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Did Obama Negotiate With Iraq Over Troops?

From McClatchy:

Did Obama engage as U.S.-Iraqi troop talks faltered?

Roy Gutman | McClatchy Newspapers
Tue, Oct. 25, 2011

BAGHDAD — Throughout the summer and autumn, as talks on a continued U.S. military presence in Iraq foundered, President Barack Obama and his point man on Iraq, Vice President Joe Biden, remained largely aloof from the process, logs released by the U.S. Embassy here suggest.

The omission would be an unusual one, given the high priority U.S. officials had given to achieving an agreement for some sort of residual U.S. presence in Iraq after the Dec. 31 pullout deadline, and the White House labeled the suggestion inaccurate. A spokesman said the logs released by the embassy were incomplete.

Actually, keeping a US presence in Iraq was a "high priority" for the military, not for Obama. In fact, it could be that he only made a token effort to keep trainers in Iraq, to mollify the generals and to try to escape blame for any future events.

The listing provided by the embassy — drawn, the embassy said, from the White House website — indicates that Obama had no direct contact with Iraqi Prime Minister Nouri al Maliki between Feb. 13, when he telephoned the prime minister, until Friday, when he called Maliki to tell him U.S. troops would be withdrawn by Dec. 31.

The embassy listing showed that Biden telephoned Maliki on Dec. 21, the day Maliki formed a new government, and visited here Jan. 18, but had no direct contact after that date, according to the official listing.

A White House spokesman, Tommy Vietor, noted, however, that Maliki’s office released a statement Sept. 22 saying that Maliki and Biden had had a phone conversation that day in which the disposition of U.S. troops after Dec. 31 was discussed. He said the embassy list obviously had been prepared by someone not familiar with the full range of contacts.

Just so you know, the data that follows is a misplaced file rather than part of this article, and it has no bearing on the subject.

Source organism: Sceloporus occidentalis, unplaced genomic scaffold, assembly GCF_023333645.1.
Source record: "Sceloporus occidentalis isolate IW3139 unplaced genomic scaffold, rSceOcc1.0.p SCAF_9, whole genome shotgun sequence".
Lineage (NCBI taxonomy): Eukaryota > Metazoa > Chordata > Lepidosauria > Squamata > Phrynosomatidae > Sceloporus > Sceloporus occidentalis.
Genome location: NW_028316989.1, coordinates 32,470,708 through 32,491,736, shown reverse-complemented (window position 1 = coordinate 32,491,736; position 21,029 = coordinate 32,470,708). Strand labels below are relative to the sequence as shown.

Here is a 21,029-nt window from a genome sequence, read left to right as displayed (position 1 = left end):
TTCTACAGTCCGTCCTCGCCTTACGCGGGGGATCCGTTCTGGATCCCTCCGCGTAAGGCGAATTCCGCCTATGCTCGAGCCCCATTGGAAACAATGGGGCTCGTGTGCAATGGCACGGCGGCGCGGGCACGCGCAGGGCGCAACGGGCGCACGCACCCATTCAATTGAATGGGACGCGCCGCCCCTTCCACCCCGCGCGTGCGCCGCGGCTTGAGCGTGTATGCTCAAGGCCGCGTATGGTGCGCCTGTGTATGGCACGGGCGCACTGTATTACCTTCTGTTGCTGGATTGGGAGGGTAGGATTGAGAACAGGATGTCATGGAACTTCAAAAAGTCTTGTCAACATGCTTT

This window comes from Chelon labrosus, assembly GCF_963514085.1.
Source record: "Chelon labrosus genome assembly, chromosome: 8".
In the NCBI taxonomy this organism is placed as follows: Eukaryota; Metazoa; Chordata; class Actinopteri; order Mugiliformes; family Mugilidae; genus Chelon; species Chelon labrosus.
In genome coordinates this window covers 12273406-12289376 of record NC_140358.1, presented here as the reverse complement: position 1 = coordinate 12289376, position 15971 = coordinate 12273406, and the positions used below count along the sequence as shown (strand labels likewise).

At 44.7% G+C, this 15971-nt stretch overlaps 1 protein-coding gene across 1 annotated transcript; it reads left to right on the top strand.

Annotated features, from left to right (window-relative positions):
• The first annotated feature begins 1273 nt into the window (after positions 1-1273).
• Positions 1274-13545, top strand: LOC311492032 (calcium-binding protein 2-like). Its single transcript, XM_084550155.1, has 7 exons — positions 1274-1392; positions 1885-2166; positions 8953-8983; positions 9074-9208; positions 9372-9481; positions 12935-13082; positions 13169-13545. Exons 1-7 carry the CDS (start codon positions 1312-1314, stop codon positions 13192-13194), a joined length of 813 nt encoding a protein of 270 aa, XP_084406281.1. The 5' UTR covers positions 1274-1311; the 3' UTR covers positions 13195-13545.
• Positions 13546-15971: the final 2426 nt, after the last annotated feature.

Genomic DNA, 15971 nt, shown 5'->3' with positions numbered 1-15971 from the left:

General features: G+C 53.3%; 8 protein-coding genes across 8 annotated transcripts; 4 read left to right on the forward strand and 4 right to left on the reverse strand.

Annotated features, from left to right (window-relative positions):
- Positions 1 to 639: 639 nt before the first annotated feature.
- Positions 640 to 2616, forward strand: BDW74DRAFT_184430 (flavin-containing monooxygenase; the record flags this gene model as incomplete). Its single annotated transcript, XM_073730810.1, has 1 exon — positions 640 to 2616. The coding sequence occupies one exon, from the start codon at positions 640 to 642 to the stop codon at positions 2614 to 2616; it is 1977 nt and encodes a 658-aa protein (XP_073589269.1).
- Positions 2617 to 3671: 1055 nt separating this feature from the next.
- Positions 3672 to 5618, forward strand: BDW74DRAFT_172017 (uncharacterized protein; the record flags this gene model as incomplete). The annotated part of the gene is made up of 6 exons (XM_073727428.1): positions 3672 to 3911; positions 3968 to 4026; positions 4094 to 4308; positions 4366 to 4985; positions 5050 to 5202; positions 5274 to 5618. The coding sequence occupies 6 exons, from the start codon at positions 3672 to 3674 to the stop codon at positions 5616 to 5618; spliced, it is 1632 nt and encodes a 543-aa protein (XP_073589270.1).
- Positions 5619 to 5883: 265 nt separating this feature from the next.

Vietor declined to provide any details about the president’s contacts.

"The VP talked to senior Iraqi leaders multiple times during that period of time," Vietor wrote in an email. "The President also engaged with Iraqi leaders. Your story is totally wrong."

Well, if Mr. Obama put Joe Biden on the job, it’s no wonder the talks went no where. (Mr. Biden probably spent all of his time discussing dividing Iraq into three parts.)

U.S. Embassy officials, asked in July whether Biden was coming to help secure the deal, which military officers said needed to be concluded by July 31 for planning purposes, said the vice president was too busy trying to end the donnybrook in Congress over raising the national debt ceiling to visit Iraq.

Mr. Biden was also making sure that none of the stimulus money was wasted. He was also in charge of protecting the Middle Class. So it would be very understandable if this minor matter fell through the cracks.

Iraqi government spokesman Tahseen al Shaikhli said he could not explain the lack of contact between Maliki and top-level Americans.

“You’ll have to ask (Obama) why he didn’t intervene before this, or call before this,” he said.

Shaikhli said his government still hopes that an invitation that Obama extended for a meeting with Maliki in December might lead to an agreement between the two countries that would allow uniformed U.S. trainers to deploy to Iraq.

“Maybe when they sit together, they will solve most of the problems,” he said, adding, "Or maybe they will complicate it more."

Maliki announced on May 11 that he would consult politicians at every level before deciding whether to ask the United States to keep troops here, and he said he hoped to reach a decision by July 31, the date set by the U.S. military. Iraqi officials soon were saying that the country was hoping that at least 10,000 to 15,000 troops would stay behind.